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Poll: Miami-Dade voters divided on two county charter amendments on primary ballot

A frustrated electorate ousted Miami-Dade’s mayor in a historic recall election last year that signaled voters’ hunger for change, and distaste for business as usual at County Hall.

Ten months later, however, a new poll has found that voters are divided — and largely uninterested in — two proposed county charter amendments that could make it easier to mount citizen petition drives and dramatically alter term limits and salaries for county commissioners.

The Miami Herald/El Nuevo Herald poll on Miami-Dade issues and politicians indicates that the amendments, which garnered only tepid support, may be doomed. Early voting began Saturday for the Jan. 31 election.

Forty-one percent of likely voters said they plan to vote for the main proposal, which would limit commissioners to eight years in office beginning in 2012 while banning outside employment and raising their salaries to about $92,097 a year from $6,000. The same percentage said they plan to vote against it, with 18 percent of poll respondents undecided.

“Usually people who are undecided tend to vote ‘no,’ or don’t vote at all,” said Fernand Amandi, managing partner of Bendixen & Amandi International, the Miami-based polling firm that conducted the survey for The Miami Herald, El Nuevo Herald, WFOR-CBS 4 and Univisión 23.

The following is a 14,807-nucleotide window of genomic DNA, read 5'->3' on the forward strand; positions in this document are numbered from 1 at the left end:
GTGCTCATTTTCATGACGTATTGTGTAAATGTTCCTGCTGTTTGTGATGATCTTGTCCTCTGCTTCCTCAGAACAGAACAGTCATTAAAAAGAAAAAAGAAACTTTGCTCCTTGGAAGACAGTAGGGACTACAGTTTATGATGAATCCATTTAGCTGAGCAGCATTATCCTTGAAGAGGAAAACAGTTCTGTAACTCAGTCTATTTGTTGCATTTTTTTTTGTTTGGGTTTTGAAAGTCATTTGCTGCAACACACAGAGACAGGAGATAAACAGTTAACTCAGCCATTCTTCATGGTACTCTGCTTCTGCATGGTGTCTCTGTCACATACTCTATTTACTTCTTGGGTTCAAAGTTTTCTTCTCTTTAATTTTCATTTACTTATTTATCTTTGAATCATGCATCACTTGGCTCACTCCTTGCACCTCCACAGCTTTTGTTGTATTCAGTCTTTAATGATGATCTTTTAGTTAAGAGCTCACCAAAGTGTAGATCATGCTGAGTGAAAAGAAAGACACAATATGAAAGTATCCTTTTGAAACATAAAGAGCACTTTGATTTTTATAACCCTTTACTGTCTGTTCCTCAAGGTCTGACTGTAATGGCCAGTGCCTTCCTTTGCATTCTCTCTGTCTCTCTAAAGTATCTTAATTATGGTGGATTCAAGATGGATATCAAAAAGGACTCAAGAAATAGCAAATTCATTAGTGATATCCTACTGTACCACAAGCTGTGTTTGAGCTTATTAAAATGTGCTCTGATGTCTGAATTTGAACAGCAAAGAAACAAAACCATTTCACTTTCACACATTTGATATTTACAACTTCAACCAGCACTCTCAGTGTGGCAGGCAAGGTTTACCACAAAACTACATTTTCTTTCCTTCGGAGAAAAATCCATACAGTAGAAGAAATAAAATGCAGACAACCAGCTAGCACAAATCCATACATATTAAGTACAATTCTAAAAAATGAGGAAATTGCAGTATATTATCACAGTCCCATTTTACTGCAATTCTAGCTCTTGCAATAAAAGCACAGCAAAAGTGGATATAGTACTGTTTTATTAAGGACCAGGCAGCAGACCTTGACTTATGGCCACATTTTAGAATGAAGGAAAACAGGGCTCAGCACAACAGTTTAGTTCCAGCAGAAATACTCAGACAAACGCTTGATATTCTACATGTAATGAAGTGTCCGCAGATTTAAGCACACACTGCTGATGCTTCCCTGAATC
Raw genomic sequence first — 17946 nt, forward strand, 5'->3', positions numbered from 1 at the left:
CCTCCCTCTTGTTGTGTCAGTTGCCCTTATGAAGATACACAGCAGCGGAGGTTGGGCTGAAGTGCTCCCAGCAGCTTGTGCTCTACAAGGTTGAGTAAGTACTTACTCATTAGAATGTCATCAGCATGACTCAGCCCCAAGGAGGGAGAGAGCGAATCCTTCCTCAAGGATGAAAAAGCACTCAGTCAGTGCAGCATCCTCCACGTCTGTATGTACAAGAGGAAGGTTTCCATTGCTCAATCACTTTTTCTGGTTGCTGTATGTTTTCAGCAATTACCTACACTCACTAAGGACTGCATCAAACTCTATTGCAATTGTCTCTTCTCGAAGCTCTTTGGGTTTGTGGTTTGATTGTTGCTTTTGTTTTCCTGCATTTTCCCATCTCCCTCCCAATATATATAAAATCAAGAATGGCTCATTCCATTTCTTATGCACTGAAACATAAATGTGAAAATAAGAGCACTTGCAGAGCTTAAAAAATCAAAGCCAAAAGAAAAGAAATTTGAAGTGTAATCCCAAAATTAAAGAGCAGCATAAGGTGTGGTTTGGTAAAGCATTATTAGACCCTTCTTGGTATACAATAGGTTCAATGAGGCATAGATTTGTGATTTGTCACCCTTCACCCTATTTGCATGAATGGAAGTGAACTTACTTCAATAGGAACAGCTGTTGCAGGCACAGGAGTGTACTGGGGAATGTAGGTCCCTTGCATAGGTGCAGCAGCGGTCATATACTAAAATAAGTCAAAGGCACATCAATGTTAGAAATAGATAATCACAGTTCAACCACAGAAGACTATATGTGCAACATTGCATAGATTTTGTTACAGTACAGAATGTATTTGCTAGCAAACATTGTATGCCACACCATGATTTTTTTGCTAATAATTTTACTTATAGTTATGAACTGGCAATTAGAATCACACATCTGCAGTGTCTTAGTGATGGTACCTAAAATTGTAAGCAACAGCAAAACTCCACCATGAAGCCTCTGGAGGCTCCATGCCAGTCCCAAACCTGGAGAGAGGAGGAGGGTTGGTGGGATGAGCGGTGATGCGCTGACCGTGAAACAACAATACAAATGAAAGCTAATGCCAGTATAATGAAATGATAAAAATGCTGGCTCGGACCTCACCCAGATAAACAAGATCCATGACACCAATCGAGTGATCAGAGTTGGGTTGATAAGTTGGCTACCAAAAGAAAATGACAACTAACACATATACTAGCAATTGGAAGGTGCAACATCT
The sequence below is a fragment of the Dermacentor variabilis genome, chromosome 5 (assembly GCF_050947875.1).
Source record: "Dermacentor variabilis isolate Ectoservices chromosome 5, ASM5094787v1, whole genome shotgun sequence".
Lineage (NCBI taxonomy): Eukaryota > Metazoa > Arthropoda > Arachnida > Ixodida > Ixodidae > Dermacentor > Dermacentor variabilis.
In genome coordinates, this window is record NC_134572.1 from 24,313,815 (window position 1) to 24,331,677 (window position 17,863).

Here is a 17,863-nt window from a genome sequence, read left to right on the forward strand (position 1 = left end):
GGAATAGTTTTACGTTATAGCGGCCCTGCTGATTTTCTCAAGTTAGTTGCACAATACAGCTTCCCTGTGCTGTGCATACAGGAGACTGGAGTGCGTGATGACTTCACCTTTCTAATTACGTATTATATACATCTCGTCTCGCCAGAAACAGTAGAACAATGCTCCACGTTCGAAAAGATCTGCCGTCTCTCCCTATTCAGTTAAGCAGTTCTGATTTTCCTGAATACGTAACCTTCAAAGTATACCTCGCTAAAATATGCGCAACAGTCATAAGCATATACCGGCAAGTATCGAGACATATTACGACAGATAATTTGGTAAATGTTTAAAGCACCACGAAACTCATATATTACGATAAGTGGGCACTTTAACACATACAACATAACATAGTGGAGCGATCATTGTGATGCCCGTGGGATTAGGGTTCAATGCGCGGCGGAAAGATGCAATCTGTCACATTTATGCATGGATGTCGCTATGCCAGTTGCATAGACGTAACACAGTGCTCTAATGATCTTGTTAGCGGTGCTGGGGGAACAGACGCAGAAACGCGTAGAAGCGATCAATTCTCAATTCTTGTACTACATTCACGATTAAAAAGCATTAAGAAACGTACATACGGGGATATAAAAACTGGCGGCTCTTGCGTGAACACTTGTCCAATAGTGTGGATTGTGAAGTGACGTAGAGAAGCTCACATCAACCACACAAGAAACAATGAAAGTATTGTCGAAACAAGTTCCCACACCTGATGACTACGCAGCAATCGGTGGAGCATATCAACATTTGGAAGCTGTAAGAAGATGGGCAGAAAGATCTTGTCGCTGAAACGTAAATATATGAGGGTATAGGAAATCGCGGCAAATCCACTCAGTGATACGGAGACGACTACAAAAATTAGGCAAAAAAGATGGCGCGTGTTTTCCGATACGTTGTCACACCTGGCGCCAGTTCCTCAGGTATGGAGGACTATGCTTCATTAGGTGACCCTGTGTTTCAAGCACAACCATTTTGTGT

“Of the two [amendments], this one likely has the lesser chance of passage.”

A slightly higher proportion of voters — 45 percent — said they favor the proposal that would double to 120 days the period allowed for collecting signatures to place petition initiatives for charter changes on the ballot. But nearly a third of respondents said they remain undecided.

“That doesn’t surprise me,” said Norman Braman, the Miami billionaire auto dealer who financed last year’s mayoral recall and pushed for charter reform. “I don’t think anybody is overly thrilled with the two amendments.”

The poll, which had a margin of error of plus or minus 4.9 percentage points, surveyed 400 voters between Tuesday and Thursday who said they will “definitely” vote in the election. Nearly four-fifths were Republicans planning to vote in their party’s presidential primary. Voters can cast charter-question ballots regardless of party affiliation.

Separately, the poll surveyed another 400 registered voters — 46 percent Democrats, nearly a third Republicans and about a fifth without party affiliation — on a variety of county issues, including cutting pensions and benefits of public employees. More here.